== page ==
In order to take the load off the mobile broadband 3G/4G networks, Telstra plans to set-up two million Wi-Fi hotspots across Australia – letting you share your home broadband connection and use your home download allowance while you’re out and about. It might be a great way to make the most of your download allowance, but it could play havoc with your all-important download speeds.
The idea of sharing your home broadband connection with strangers is nothing new. International providers such as Fon and Tomizone specialise in creating such services, letting you generate a public Wi-Fi hotspot for strangers without compromising your home security. Telstra’s new Wi-Fi hotspot network is part of an international partnership with Fon, which will see users gain access to Fon’s 12 million international hotspots.
The hotspot network is set to roll out next year and it’s an opt-in network, so no-one is forcing Telstra customers to get onboard. If they opt-in, they’ll be issued with a new wireless modem designed to generate public and private Wi-Fi networks, with security to stop strangers snooping around home computers. It will also ensure that everyone else’s downloads don’t count towards your monthly limit.
The idea of a nationwide network of free public Wi-Fi sounds great, but it’s not exactly free.
Telstra says that if its customers use a public Wi-Fi hotspot the data they chew through will count towards their home broadband allowance rather than their mobile broadband allowance. If you’re not a Telstra customer then you can still pay for access to the Wi-Fi hotspot network.
Sacrificing mobile speed in order to conserve your monthly home allowance is a terrible deal for most people
This arrangement for Telstra customers sounds like a good deal, because home data is cheap and these days most people have more monthly allowance than they know what to do with. It might let those people cut back on their monthly mobile data spend, which is welcome relief considering Telstra is the most expensive mobile telco of the bunch. Less data, less monthly cost.
But the hotspot arrangement sounds more like a bad deal when you consider that Telstra’s 4G mobile broadband network is faster and more reliable than most home broadband connections. There’s little point in paying top dollar for Telstra 4G access if you’re constantly roaming on to someone’s flakey 5 Mbps ADSL service – where you won’t even get 5 Mbps because you’re throttled to make sure that you don’t choke the connection for the people who live there.
It’s easy to pay a little extra for a higher monthly download limit, but most people can’t boost their home download speeds for love nor money.
If every home was getting Fibre to the Premises then this hotspot plan would be far more attractive, but Australia’s so-called National Broadband Network seems destined to remain a hotch-potch mess for years to come. If you roam onto a home public hotspot, it’s pot luck as to what you’ll get in terms of download speeds and reliability.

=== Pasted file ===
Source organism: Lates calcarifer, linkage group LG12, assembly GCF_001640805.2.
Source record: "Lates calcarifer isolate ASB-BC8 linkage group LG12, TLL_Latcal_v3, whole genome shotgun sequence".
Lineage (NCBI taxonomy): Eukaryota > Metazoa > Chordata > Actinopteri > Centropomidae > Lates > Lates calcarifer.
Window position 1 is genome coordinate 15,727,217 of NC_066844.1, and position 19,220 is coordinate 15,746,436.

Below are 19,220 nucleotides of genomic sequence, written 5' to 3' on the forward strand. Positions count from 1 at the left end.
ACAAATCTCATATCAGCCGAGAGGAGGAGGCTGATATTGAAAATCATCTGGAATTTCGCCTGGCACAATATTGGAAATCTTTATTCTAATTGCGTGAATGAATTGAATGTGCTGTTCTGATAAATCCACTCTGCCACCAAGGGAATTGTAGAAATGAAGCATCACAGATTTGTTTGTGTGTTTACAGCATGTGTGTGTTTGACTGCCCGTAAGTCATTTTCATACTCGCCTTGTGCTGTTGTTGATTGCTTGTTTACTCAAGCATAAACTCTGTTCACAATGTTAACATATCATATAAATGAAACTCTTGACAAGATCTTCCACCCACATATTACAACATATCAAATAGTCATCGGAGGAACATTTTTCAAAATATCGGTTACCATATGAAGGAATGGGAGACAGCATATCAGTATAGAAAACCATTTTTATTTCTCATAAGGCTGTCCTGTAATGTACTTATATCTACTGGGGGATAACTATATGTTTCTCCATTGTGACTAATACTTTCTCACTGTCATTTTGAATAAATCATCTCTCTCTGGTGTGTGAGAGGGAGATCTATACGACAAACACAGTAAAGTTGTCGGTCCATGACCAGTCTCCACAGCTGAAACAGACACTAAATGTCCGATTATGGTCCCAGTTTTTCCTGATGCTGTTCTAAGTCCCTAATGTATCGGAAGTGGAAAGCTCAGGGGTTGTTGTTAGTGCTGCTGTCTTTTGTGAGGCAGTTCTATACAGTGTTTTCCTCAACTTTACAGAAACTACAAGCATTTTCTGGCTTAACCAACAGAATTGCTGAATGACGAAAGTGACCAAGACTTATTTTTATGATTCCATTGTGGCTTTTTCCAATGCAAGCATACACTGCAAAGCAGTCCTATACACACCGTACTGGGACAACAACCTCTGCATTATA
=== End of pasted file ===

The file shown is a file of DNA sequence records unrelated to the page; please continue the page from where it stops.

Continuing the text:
So it’s a double whammy really, designed to take the load off Telstra’s 4G mobile broadband network while making customers think they’re getting a good deal. When you’re at home you’ll be sacrificing a slice of your bandwidth to strangers, even if you don’t have a lot to spare. Telstra chief David Thodey insists that home users won’t be impacted by sharing bandwidth but that’s rubbish – the bandwidth has to come from somewhere and something has to give.
Adaptive streaming services such as online video rentals and voice/video calls will dial down the quality when they realise they’ve got less bandwidth as their disposal. Your other uploads and downloads will also be inhibited. This could happen regularly if you live near a near a playground, bus stop, cafe, pub or anywhere else where people congregate and use at their smartphones.
Meanwhile when you’re out and about you’ll be constantly roaming onto flaky home connections, sometimes fibre or HFC cable but just as likely DSL over a copper phone line. Any problem with the phone line, like regular dropouts or rain-induced go-slows, has now become your problem – even though the super-fast 4G network is probably at hand.
Supporters of the plan paint it as a great way for Australians to constantly stay connected, conveniently ignoring the fact that if you’ve got a smartphone then you’re already always connected by mobile broadband network. If you’re in the middle of nowhere, Wi-Fi is unlikely to come to your rescue. If you were stuck on a sub-standard mobile broadband network I’d understand the appeal, but Telstra’s is actually the best of the lot – which is why you pay through the nose to use it.
It’s an ambitious plan that has merit, but its Achilles’ Heel is Australia’s generally poor home broadband – which is unlikely to improve when the current government has little interest in addressing DSL blackspots.
Personally I’d rather Telstra put the money towards fleshing out the 4G coverage that customers are paying for, rather than fobbing them off to sub-standard home Wi-Fi connections. Telstra might promise that the Wi-Fi deal won’t impact at all on your connection speed, but it’s a promise that it simply can’t guarantee.